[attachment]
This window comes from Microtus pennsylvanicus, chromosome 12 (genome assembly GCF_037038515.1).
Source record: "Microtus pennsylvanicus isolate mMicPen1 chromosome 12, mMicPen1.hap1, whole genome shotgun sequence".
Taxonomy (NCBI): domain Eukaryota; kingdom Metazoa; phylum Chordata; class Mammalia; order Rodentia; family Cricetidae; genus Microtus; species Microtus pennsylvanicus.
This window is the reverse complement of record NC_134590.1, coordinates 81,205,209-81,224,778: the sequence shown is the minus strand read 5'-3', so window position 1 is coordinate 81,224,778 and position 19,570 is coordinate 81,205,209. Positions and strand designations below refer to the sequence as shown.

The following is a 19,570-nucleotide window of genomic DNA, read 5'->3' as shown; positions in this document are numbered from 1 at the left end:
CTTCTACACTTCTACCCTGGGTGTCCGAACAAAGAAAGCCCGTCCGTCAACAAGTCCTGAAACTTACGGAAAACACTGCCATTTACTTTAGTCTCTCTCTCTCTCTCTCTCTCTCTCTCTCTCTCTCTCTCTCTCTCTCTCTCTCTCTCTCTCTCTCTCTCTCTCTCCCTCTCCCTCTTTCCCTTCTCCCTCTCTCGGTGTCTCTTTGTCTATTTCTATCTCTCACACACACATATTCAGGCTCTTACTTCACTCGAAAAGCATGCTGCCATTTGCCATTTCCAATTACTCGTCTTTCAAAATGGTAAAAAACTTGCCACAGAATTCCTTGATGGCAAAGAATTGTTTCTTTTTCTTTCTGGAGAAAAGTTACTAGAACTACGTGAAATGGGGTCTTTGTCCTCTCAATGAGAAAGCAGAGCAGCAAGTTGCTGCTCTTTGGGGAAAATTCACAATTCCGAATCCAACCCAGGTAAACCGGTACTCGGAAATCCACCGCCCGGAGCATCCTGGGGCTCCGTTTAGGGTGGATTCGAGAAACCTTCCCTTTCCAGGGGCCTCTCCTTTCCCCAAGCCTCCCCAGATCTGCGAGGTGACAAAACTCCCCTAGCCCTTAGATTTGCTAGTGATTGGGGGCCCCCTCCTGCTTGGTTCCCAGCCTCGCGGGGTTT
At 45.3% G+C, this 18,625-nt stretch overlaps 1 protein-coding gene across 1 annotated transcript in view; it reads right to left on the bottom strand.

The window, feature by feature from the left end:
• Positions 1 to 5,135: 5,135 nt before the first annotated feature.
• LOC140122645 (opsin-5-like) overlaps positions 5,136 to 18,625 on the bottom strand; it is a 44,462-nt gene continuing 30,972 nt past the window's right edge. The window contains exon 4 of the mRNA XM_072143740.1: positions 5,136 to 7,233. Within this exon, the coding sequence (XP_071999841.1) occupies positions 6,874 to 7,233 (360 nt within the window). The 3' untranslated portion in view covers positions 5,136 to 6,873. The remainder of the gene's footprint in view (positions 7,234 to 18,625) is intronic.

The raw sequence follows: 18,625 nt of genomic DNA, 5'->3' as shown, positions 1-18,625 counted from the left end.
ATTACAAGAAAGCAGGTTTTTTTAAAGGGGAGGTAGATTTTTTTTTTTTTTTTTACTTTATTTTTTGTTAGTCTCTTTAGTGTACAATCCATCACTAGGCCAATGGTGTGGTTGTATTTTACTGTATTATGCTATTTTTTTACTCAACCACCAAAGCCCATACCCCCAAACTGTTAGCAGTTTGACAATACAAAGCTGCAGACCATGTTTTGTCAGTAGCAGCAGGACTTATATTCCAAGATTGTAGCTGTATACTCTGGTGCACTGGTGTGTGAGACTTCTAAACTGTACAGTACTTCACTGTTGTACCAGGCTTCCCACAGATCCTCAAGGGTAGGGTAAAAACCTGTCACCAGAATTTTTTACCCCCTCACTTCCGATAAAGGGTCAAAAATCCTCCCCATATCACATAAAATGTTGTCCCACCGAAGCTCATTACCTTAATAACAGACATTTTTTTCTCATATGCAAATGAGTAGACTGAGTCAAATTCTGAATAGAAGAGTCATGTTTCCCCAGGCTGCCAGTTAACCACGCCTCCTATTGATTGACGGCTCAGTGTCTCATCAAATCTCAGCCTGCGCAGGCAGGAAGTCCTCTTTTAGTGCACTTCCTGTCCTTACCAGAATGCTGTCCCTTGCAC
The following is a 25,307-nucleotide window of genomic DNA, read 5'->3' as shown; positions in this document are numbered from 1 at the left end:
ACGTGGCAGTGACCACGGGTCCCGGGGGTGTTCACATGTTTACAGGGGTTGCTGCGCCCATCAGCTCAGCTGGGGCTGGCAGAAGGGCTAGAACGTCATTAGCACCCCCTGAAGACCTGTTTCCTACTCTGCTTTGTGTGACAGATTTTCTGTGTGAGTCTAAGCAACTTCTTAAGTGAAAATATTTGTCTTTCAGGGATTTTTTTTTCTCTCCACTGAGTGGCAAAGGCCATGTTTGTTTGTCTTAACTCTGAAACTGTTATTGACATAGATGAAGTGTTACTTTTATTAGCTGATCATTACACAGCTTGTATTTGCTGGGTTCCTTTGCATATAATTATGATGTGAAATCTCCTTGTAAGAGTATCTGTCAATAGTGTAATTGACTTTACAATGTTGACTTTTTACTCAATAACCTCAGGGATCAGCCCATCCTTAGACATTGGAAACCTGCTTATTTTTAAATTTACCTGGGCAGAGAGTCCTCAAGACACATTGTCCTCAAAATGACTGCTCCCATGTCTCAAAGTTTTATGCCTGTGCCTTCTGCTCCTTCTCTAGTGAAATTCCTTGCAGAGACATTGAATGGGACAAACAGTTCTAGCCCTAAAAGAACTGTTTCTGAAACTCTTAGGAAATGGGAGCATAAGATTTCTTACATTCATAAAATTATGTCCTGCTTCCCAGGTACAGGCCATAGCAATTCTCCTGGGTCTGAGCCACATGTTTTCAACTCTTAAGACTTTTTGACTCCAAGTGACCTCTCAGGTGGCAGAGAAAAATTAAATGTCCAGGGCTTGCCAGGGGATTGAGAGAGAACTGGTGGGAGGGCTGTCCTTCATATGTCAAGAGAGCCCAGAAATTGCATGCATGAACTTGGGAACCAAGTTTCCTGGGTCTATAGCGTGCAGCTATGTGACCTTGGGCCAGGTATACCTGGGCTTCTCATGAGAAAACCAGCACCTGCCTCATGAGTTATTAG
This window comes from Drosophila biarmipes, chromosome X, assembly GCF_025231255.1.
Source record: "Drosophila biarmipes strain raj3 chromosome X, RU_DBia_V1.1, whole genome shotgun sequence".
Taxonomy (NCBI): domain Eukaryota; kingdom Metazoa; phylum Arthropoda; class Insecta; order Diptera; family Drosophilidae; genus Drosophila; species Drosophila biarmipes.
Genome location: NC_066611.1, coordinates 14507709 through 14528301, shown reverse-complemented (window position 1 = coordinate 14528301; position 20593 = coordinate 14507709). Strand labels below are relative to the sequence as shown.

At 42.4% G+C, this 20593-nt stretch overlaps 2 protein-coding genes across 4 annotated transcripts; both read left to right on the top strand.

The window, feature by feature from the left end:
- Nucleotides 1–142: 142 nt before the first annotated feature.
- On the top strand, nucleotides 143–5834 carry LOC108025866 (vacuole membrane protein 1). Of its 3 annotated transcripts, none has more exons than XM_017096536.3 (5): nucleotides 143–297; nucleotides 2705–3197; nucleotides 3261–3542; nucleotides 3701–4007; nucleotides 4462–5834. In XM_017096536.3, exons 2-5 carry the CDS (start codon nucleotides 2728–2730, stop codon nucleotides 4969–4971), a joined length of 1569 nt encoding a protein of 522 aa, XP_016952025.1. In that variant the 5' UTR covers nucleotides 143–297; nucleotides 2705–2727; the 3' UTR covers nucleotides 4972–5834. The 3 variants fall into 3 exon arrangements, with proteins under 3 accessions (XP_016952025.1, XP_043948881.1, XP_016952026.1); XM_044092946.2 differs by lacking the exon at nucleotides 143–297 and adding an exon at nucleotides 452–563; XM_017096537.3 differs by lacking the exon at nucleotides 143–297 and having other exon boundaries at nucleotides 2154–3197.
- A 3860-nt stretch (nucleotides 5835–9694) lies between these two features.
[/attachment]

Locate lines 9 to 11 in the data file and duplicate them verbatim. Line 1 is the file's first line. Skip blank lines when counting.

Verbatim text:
• Positions 1 to 5,135: 5,135 nt before the first annotated feature.
• LOC140122645 (opsin-5-like) overlaps positions 5,136 to 18,625 on the bottom strand; it is a 44,462-nt gene continuing 30,972 nt past the window's right edge. The window contains exon 4 of the mRNA XM_072143740.1: positions 5,136 to 7,233. Within this exon, the coding sequence (XP_071999841.1) occupies positions 6,874 to 7,233 (360 nt within the window). The 3' untranslated portion in view covers positions 5,136 to 6,873. The remainder of the gene's footprint in view (positions 7,234 to 18,625) is intronic.

The raw sequence follows: 18,625 nt of genomic DNA, 5'->3' as shown, positions 1-18,625 counted from the left end.